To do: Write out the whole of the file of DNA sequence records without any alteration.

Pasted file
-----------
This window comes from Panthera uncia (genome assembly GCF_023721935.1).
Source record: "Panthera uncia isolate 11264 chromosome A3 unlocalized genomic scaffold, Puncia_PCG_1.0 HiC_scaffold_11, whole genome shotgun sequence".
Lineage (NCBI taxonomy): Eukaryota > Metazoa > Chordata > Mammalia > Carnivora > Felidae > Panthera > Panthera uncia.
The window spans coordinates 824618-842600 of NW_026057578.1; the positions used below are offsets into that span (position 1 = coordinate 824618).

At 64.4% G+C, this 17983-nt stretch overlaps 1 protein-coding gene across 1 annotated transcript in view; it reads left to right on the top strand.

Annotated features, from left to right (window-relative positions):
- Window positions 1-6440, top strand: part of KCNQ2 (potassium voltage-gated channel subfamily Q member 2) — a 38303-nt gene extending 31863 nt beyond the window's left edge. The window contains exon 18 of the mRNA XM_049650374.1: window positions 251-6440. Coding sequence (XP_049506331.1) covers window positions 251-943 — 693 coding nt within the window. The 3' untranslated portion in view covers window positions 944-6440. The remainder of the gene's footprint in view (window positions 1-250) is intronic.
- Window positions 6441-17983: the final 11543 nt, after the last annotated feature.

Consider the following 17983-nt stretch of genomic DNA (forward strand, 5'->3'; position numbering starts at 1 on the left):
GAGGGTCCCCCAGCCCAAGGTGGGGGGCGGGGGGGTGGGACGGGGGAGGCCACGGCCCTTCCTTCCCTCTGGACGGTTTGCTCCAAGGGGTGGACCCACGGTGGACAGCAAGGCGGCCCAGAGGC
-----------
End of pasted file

This window comes from Panthera uncia (genome assembly GCF_023721935.1).
Source record: "Panthera uncia isolate 11264 chromosome A3 unlocalized genomic scaffold, Puncia_PCG_1.0 HiC_scaffold_11, whole genome shotgun sequence".
Lineage (NCBI taxonomy): Eukaryota > Metazoa > Chordata > Mammalia > Carnivora > Felidae > Panthera > Panthera uncia.
The window spans coordinates 824618-842600 of NW_026057578.1; the positions used below are offsets into that span (position 1 = coordinate 824618).

At 64.4% G+C, this 17983-nt stretch overlaps 1 protein-coding gene across 1 annotated transcript in view; it reads left to right on the top strand.

Annotated features, from left to right (window-relative positions):
- Window positions 1-6440, top strand: part of KCNQ2 (potassium voltage-gated channel subfamily Q member 2) — a 38303-nt gene extending 31863 nt beyond the window's left edge. The window contains exon 18 of the mRNA XM_049650374.1: window positions 251-6440. Coding sequence (XP_049506331.1) covers window positions 251-943 — 693 coding nt within the window. The 3' untranslated portion in view covers window positions 944-6440. The remainder of the gene's footprint in view (window positions 1-250) is intronic.
- Window positions 6441-17983: the final 11543 nt, after the last annotated feature.

Consider the following 17983-nt stretch of genomic DNA (forward strand, 5'->3'; position numbering starts at 1 on the left):
GAGGGTCCCCCAGCCCAAGGTGGGGGGCGGGGGGGTGGGACGGGGGAGGCCACGGCCCTTCCTTCCCTCTGGACGGTTTGCTCCAAGGGGTGGACCCACGGTGGACAGCAAGGCGGCCCAGAGGC